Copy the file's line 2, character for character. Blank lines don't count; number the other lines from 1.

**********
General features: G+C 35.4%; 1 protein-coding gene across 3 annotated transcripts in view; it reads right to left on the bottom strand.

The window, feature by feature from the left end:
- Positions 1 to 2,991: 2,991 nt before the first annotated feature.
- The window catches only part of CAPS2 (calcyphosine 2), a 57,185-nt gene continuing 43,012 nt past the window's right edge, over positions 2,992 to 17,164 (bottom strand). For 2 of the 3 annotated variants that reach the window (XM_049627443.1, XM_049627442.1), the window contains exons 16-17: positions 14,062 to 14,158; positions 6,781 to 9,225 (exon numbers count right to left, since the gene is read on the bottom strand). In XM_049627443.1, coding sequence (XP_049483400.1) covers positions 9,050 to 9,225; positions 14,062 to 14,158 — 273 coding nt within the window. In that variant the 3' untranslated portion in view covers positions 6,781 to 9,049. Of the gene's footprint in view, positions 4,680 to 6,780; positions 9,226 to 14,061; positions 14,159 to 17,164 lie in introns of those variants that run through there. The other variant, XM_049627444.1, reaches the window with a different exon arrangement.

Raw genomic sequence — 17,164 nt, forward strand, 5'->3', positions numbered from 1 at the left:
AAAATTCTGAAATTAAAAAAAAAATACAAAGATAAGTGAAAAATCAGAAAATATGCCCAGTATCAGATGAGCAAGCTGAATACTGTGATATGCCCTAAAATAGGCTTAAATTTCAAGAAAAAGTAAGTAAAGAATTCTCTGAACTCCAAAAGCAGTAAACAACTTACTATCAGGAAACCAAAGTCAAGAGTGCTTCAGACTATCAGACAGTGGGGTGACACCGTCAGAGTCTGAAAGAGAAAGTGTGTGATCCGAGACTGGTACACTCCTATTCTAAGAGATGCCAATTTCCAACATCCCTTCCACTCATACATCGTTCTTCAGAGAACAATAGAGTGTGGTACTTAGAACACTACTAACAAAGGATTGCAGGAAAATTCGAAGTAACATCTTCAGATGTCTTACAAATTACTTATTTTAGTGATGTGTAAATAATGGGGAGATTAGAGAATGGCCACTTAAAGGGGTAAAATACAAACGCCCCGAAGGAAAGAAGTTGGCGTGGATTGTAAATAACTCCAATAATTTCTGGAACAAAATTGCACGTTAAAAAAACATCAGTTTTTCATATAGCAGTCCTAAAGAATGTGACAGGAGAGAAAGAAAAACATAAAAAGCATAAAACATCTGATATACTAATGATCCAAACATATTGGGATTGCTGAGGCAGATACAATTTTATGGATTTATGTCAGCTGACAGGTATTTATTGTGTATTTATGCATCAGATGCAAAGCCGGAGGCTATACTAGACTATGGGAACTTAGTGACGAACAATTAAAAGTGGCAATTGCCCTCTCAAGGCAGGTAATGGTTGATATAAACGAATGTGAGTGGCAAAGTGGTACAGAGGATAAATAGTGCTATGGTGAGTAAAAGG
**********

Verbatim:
The window, feature by feature from the left end: